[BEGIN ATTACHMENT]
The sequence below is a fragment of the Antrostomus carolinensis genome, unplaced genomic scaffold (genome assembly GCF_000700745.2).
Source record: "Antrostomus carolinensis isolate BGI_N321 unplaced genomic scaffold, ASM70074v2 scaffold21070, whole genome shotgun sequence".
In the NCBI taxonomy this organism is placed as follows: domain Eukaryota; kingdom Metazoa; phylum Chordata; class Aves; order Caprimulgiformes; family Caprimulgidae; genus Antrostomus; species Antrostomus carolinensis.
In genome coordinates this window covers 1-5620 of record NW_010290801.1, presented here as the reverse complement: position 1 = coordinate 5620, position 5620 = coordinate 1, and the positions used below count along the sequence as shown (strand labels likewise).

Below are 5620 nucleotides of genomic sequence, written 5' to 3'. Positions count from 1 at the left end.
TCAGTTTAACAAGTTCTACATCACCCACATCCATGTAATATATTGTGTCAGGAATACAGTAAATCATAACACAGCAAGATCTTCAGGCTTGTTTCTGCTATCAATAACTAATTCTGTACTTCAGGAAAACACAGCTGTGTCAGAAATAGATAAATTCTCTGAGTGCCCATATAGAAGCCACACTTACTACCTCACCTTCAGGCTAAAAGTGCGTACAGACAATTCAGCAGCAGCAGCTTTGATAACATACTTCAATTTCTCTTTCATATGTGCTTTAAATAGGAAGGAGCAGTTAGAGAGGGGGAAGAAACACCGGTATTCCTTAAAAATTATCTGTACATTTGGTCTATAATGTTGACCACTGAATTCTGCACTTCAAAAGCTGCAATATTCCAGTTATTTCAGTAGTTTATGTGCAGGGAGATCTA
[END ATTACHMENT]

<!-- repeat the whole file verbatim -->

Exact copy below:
The sequence below is a fragment of the Antrostomus carolinensis genome, unplaced genomic scaffold (genome assembly GCF_000700745.2).
Source record: "Antrostomus carolinensis isolate BGI_N321 unplaced genomic scaffold, ASM70074v2 scaffold21070, whole genome shotgun sequence".
In the NCBI taxonomy this organism is placed as follows: domain Eukaryota; kingdom Metazoa; phylum Chordata; class Aves; order Caprimulgiformes; family Caprimulgidae; genus Antrostomus; species Antrostomus carolinensis.
In genome coordinates this window covers 1-5620 of record NW_010290801.1, presented here as the reverse complement: position 1 = coordinate 5620, position 5620 = coordinate 1, and the positions used below count along the sequence as shown (strand labels likewise).

Below are 5620 nucleotides of genomic sequence, written 5' to 3'. Positions count from 1 at the left end.
TCAGTTTAACAAGTTCTACATCACCCACATCCATGTAATATATTGTGTCAGGAATACAGTAAATCATAACACAGCAAGATCTTCAGGCTTGTTTCTGCTATCAATAACTAATTCTGTACTTCAGGAAAACACAGCTGTGTCAGAAATAGATAAATTCTCTGAGTGCCCATATAGAAGCCACACTTACTACCTCACCTTCAGGCTAAAAGTGCGTACAGACAATTCAGCAGCAGCAGCTTTGATAACATACTTCAATTTCTCTTTCATATGTGCTTTAAATAGGAAGGAGCAGTTAGAGAGGGGGAAGAAACACCGGTATTCCTTAAAAATTATCTGTACATTTGGTCTATAATGTTGACCACTGAATTCTGCACTTCAAAAGCTGCAATATTCCAGTTATTTCAGTAGTTTATGTGCAGGGAGATCTA